Type of business Private
Type of site
Answer engine
Available in English
Founded June 1996 (1996-06) (as Ask Jeeves)
Headquarters Oakland, California, U.S.
Owner IAC
Created by Garrett Gruener
David Warthen (Founders)
Douglas Leeds (CEO)
Alexa rank Decrease 90 (July 2016)[1]
Registration Optional
Current status Active (originally known as Ask Jeeves) is a question answering-focused e-business and web search engine founded in 1996 by Garrett Gruener and David Warthen in Berkeley, California.

The original software was implemented by Gary Chevsky from his own design. Warthen, Chevsky, Justin Grant, and others built the early website around that core engine. In late 2010, facing insurmountable competition from more popular search engines, the company outsourced its web search technology and returned to its roots as a question and answer site.[2] Douglas Leeds was elevated from president to CEO in 2010.[3] has been criticized for its browser toolbar, which has been accused of behaving like malware due to its bundling with other software and the difficulty of its uninstallation.

Three venture capital firms, Highland Capital Partners, Institutional Venture Partners, and The RODA Group were early investors.[4] is currently owned by InterActiveCorp (IAC) under the NASDAQ symbol NASDAQ: IAC.'s corporate headquarters are located at 555 City Center, in the Oakland City Center development in downtown Oakland, California.


Jeeves, appears when users go to, As of April 2016 was originally known as Ask Jeeves, "Jeeves" being the name of a "gentleman's gentleman", or valet, fetching answers to any question asked. The character was based on Bertie Wooster's valet Jeeves, in the fictional works of P. G. Wodehouse. In movies, the Jeeves character was played by Arthur Treacher, the English actor who lent his name to another American franchise, Arthur Treacher's fish and chips.

The original idea behind Ask Jeeves was to allow users to get answers to questions posed in everyday, natural language, as well as by traditional keyword searching. The current still supports this, with support for math, dictionary, and conversion questions.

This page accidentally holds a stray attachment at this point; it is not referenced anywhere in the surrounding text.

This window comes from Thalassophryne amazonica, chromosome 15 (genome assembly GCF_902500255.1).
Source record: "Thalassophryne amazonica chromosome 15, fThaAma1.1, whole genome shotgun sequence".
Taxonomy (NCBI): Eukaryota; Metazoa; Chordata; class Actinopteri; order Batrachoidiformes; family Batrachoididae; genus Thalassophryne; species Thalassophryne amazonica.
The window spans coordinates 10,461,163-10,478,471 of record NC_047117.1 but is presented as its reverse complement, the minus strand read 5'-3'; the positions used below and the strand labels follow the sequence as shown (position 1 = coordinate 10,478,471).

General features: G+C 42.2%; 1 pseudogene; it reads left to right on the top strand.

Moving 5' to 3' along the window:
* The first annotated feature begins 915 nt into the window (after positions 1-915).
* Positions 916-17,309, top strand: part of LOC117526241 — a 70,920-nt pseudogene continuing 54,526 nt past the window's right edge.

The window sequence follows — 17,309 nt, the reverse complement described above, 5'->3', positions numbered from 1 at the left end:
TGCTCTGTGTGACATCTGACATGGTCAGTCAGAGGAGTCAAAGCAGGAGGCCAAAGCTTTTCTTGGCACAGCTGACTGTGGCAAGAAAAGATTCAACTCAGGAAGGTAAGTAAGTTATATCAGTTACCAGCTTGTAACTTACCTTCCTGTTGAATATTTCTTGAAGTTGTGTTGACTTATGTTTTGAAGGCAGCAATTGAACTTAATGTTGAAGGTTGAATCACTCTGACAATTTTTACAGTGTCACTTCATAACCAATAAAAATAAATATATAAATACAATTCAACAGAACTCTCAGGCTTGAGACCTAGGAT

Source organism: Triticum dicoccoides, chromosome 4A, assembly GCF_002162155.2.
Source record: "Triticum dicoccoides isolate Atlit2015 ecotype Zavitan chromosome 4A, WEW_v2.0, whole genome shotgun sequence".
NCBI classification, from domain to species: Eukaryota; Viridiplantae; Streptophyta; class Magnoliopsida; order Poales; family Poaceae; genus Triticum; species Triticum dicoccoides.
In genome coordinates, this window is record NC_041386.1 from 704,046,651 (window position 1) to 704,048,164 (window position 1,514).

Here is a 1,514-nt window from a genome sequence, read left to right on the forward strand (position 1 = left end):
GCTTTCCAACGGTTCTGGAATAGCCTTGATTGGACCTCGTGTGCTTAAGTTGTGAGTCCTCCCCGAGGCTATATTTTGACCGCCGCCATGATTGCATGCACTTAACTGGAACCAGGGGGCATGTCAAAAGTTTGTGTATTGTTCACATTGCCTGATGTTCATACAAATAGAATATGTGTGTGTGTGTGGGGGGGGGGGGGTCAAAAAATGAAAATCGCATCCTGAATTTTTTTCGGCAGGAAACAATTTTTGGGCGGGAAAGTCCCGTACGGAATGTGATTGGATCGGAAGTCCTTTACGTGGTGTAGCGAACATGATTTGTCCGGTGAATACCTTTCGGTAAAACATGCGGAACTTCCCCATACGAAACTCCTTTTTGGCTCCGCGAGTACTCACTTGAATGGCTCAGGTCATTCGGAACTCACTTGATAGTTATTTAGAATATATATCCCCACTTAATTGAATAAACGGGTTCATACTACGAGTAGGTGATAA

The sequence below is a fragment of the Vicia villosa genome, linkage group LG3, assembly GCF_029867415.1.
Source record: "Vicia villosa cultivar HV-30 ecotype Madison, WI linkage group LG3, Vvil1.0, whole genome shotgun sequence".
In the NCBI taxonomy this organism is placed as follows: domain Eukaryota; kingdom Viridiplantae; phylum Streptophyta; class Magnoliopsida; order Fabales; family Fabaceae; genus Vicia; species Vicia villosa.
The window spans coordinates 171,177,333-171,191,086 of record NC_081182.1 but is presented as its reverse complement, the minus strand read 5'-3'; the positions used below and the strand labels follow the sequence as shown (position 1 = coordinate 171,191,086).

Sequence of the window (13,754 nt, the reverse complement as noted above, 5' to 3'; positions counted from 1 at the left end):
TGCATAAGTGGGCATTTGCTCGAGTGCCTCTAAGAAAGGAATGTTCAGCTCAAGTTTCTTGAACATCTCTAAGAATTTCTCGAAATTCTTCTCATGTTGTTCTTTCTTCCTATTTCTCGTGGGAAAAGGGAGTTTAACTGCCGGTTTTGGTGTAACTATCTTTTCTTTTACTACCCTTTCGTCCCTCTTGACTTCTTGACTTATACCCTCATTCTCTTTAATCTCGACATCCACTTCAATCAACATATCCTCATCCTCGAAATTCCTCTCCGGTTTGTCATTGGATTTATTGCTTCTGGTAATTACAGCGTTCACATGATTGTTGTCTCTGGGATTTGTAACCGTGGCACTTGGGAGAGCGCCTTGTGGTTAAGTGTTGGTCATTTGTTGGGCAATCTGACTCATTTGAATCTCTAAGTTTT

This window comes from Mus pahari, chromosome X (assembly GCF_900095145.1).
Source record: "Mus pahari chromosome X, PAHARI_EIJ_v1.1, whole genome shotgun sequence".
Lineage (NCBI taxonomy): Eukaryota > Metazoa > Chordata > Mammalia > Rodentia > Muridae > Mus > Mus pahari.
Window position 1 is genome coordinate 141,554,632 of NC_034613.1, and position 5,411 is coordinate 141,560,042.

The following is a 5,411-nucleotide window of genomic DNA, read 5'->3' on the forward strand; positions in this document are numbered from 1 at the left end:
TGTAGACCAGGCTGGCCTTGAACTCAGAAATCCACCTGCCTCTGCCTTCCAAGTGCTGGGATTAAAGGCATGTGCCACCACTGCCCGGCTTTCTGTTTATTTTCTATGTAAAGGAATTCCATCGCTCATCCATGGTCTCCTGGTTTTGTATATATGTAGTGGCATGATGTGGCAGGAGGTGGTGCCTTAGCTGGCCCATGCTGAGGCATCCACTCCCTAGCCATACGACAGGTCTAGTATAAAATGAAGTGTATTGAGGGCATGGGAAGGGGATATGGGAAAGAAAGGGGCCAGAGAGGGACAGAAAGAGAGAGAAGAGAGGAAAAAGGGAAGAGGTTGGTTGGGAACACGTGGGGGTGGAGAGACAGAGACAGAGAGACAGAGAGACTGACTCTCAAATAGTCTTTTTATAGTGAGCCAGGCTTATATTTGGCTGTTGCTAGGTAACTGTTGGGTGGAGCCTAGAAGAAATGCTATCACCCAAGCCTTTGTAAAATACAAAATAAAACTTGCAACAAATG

In 2005 the company announced plans to phase out Jeeves and on February 27, 2006, the character disappeared from He was stated to be "going into retirement." However, the UK/Ireland edition of the website prominently brought the character back in 2009.

IAC owns a variety of sites including country-specific sites for UK, Germany, Italy, Japan, the Netherlands, and Spain along with Ask Kids, Teoma (now ExpertRank[5]) and several others. On June 5, 2007, relaunched with a 3D look.[6]

On May 16, 2006, Ask implemented a "Binoculars Site Preview" into its search results. On search results pages, the "Binoculars" let searchers have a sneak peek of the page they could visit with a mouse-over activating a pop-up screenshot.

In December 2007, Ask released the AskEraser feature,[7] allowing users to opt-out from tracking of search queries and IP and cookie values. They also vowed to erase this data after 18 months if the AskEraser option is not set. HTTP cookies must be enabled for AskEraser to function.[8][9]

An search of Wikipedia.

On July 4, 2008, InterActiveCorp announced the acquisition of Lexico Publishing Group, which owns,, and[10][11]

On July 26, 2010, released a closed-beta Q&A service. The service was released to the public on July 29, 2010.[12] launched its mobile Q&A app for the iPhone in late 2010.[13] now reaches 100 million global users per month[14] through its website with more than 2 million downloads of its flagship mobile app.[15] The company has also released additional apps spun out of its Q&A experience, including Ask Around[16] in 2011 and PollRoll[17] in 2012.

Search engine shut-down

In 2010, abandoned the search industry, with the loss of 130 search engineering jobs, because it could not compete against more popular search engines such as Google. Earlier in the year, Ask had launched a Q&A community for generating answers from real people as opposed to search algorithms then combined this with its question-and–answer repository, utilizing its extensive history of archived query data to search sites that provide answers to questions people have.[18] To avoid a situation in which no answers were available from its own resources, the company outsourced to an unnamed third-party search provider the comprehensive web search matches that it had gathered itself.[19]